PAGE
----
Growing Up Beige: Appropriating the Struggle

I remember one day back in college, sitting in the computer lab with one of my friends.

She got frustrated suddenly, and when I asked what was wrong, she points to her screen at some girl’s Facebook page.

“I used to be good friends with this girl in high school.”

She continued on about their friendship and why they were no longer close.

They used to go to concerts all the time together, rock and metal shows with mosh pits and all that. The girl was biracial, half black, half white. In high school, she wore her hair straightened, wore skater clothing brands, and was wholly ignorant to black culture. The Facebook page I was looking at, however, showed a curly-haired girl, with post after post of shared news stories of gentrification in the city, think pieces on race, and general politics. Something had clearly changed since high school with this girl, and my friend wasn’t buying it.

The most recent of her postings was an article talking about the last high rise projects in North Philly. I can’t really remember the opinion of the piece, but the girl shared hers along with the article link. And whatever her stance was, it pissed my friend off.

My friend lived in that area of town. She shared her frustration over how article apparently oversimplified the issues, and how this girl was not only misguided in her opinion, but also had no business speaking on matters she didn’t understand. Then came her biggest issue about this girl, and at that point she said something that has stuck in my mind ever since.

“I can’t just take this off,” she said as she extended her arm and rubbed her brown skin.

Hearing that struck a conflicting chord. I simultaneously empathized with my friend’s rage, and sympathized with this girl’s identity struggle.

I am understanding the beige area, as I’m going to coin it, as the space in between these two feelings.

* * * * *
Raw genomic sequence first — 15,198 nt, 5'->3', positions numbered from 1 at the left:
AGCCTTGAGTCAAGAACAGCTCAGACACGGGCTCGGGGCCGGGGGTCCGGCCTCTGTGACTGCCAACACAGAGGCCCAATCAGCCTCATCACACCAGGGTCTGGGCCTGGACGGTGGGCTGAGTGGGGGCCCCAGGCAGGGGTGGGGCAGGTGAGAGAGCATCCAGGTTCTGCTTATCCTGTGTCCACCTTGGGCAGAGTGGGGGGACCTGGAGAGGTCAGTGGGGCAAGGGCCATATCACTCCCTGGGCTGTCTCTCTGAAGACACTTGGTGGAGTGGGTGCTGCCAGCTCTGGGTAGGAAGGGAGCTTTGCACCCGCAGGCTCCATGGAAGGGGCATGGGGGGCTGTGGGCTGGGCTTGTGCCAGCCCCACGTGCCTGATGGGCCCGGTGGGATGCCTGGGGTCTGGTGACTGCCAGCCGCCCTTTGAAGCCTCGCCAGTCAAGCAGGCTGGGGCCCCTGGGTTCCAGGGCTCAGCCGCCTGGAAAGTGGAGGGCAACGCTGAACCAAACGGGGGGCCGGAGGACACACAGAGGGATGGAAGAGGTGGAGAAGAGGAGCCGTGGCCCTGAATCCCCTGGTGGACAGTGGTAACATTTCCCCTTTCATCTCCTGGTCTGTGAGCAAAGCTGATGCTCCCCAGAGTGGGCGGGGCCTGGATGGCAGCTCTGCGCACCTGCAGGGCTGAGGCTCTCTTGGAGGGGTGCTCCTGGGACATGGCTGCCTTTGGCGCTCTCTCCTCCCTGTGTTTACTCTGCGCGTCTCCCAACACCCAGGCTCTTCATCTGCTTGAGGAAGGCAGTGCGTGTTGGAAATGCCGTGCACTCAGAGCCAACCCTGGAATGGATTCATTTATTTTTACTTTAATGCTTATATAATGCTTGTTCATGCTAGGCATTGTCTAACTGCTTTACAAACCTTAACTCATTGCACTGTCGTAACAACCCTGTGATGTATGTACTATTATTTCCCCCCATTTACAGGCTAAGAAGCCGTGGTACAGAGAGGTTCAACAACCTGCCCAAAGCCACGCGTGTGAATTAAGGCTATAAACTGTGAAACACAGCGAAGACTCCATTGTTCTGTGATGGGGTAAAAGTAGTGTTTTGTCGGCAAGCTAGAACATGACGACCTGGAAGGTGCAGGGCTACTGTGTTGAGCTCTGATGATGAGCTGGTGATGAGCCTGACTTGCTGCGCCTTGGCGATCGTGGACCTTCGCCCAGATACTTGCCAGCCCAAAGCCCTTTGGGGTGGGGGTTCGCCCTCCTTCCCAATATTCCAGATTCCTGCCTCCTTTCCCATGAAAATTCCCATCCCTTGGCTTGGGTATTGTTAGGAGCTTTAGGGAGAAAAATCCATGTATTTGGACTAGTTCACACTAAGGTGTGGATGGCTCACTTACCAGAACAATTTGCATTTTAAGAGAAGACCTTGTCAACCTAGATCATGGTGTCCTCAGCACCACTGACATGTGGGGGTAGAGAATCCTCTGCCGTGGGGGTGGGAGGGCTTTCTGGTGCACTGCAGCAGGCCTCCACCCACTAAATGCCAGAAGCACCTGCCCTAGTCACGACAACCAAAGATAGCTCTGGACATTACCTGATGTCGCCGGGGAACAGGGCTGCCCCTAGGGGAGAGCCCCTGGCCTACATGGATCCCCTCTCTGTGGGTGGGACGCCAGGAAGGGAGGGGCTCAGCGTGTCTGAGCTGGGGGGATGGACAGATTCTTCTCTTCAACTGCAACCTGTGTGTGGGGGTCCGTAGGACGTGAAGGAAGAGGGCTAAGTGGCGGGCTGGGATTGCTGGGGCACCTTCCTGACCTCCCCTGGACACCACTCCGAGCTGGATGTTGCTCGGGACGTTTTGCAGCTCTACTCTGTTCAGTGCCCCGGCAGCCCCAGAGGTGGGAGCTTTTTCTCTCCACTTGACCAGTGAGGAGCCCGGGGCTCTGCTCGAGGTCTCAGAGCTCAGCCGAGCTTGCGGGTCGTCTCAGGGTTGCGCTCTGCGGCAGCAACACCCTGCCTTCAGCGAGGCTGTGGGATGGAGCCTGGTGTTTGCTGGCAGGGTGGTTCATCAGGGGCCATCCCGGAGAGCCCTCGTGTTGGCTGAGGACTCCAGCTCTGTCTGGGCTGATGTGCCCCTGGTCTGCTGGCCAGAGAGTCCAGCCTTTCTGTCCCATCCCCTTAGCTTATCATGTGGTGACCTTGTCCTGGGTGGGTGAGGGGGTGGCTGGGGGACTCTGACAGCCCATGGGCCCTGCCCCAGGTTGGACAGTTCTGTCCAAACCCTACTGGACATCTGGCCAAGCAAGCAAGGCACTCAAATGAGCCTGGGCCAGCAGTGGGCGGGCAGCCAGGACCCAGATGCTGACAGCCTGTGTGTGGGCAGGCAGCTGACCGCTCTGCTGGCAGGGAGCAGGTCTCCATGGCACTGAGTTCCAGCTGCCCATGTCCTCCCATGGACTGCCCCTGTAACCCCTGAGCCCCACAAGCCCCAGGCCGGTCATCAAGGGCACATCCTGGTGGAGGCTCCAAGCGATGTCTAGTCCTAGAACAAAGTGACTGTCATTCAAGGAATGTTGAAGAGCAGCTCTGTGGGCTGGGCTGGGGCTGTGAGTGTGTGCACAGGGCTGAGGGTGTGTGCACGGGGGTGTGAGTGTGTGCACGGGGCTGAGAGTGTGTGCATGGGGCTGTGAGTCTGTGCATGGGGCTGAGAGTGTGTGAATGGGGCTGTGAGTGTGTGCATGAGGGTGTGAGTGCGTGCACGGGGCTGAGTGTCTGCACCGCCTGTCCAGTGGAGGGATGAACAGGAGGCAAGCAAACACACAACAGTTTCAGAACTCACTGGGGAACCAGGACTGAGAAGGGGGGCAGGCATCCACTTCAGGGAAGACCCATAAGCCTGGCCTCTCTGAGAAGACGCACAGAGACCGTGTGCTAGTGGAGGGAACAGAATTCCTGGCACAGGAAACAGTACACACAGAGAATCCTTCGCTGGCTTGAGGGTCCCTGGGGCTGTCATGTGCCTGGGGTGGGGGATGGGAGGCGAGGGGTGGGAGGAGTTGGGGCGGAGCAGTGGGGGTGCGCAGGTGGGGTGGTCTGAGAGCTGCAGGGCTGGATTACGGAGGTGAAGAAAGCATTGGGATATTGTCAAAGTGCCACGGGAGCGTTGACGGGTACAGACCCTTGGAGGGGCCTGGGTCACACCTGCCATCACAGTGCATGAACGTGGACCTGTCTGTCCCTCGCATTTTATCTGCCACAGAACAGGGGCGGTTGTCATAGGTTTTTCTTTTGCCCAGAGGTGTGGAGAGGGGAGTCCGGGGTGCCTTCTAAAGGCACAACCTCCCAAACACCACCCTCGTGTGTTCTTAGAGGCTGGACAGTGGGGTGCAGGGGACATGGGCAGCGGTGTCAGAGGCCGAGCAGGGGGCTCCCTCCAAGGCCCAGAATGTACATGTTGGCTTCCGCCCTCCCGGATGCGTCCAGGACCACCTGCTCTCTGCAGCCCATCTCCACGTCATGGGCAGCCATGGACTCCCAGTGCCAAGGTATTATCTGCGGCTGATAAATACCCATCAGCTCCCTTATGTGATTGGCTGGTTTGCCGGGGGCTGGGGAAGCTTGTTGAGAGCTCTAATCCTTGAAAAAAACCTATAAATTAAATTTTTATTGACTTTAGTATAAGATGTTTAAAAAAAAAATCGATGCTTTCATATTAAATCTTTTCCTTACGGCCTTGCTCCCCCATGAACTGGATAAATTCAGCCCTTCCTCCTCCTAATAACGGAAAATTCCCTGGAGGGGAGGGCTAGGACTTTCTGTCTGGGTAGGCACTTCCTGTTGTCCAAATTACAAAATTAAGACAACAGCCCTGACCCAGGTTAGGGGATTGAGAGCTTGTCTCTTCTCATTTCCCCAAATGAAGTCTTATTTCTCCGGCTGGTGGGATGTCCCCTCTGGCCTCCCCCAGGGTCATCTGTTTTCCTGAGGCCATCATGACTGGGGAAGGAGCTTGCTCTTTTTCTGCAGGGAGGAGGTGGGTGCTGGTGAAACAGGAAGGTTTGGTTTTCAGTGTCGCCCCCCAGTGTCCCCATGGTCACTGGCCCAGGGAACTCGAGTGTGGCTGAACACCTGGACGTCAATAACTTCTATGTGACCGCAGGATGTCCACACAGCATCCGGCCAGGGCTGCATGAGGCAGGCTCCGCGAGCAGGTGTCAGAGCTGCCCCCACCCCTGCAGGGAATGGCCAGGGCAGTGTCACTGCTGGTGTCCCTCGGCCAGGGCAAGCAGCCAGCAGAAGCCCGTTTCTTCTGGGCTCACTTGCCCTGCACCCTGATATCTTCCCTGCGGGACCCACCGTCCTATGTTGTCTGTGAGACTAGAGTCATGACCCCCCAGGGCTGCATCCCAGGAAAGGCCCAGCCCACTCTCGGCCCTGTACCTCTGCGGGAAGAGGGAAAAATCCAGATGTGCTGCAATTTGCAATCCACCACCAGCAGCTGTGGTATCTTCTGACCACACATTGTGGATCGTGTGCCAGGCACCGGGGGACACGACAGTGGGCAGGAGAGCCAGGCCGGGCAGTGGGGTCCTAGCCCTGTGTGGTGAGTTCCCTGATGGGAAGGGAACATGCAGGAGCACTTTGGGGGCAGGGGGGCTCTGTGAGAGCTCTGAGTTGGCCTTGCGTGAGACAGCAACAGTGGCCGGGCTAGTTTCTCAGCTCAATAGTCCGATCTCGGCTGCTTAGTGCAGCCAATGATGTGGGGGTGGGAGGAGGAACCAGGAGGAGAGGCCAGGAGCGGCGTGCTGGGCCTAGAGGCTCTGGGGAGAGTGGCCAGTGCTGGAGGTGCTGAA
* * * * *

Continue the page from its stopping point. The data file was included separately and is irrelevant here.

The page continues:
I am black.

I haven’t always accepted that, and I was kind of allowed to deny it, so I did. I can claim blackness, and I can just as easily renounce my race when it inconveniences me to be so. And honestly I found it to be an inconvenience for most of my life.

While I still struggle with my past upsets over my racial identity, I recognize and admit that I’ve been wrong and severely misguided. Injustice seems a whole lot more important than my pride and hurt feelings, and I don’t want to exploit this racial loophole as some kind of advantage anymore. It’s not one. I’m paying for my ignorance now as I try to work backwards seeking a foundation I didn’t think I needed for years.

What I don’t want to do through this process is to fake a hardship that I didn’t suffer through. What I don’t want to do is speak out of my backside about issues that have never pertained to me. I’m black, sure. But I don’t share or even know all black struggles, and I’m not going to act like I do. I will not and don’t need to appropriate the struggle in order to join the cause.

And I’ll join by speaking what I know, and learning and supporting what I don’t. My issues as a light-skinned Black American aren’t going to be recognized as real struggles to some. I get it, but I don’t really care. It’s my only vantage point, and I think as many shades of the Black American perspective that can be shared, should be shared and respected. We need to understand where we’re all coming from so we can collectively work towards one direction for the better. Colorism is maintaining division and distracting us from moving forward. It’s more complex than that, yes. But we have to start somewhere.

I want to hear perspectives and connect with different views and more insights, so you’ll find mine here, piece by piece.

Advertisements

Diet Black

Soooo it’s fall!!! Which means CHANGE! And I’m excited because now I live in a place where it truly does mean change. I forgot that leaves change colors til I moved back here to Philadelphia. I like it! And I get to wear scarves everyday without looking inappropriate. It’s great! But besides the scarves, I’m kind of unprepared for the coming cold.

I have to go out and buy a comforter now. I need to dig out all of my long sleeves and sweaters from the murky depths of my closet. I also have to work on repairing all the sun damage my skin suffered this past summer.

Yes, sun damage.

Like…sunburn.

I don’t get it either. Maybe all of those kids who called me ‘white girl’ growing up were right after all.

I’ve been a victim of sunburn for the third year in a row. I don’t know what’s going on with the world and this climate change business, I should probably read more. But there’s definitely SOMETHING happening. And it’s not good news for all the mulattos out there dealing with issues we’ve never had to deal with. It’s a problem I’m just not equipped to handle or even recognize, for that matter.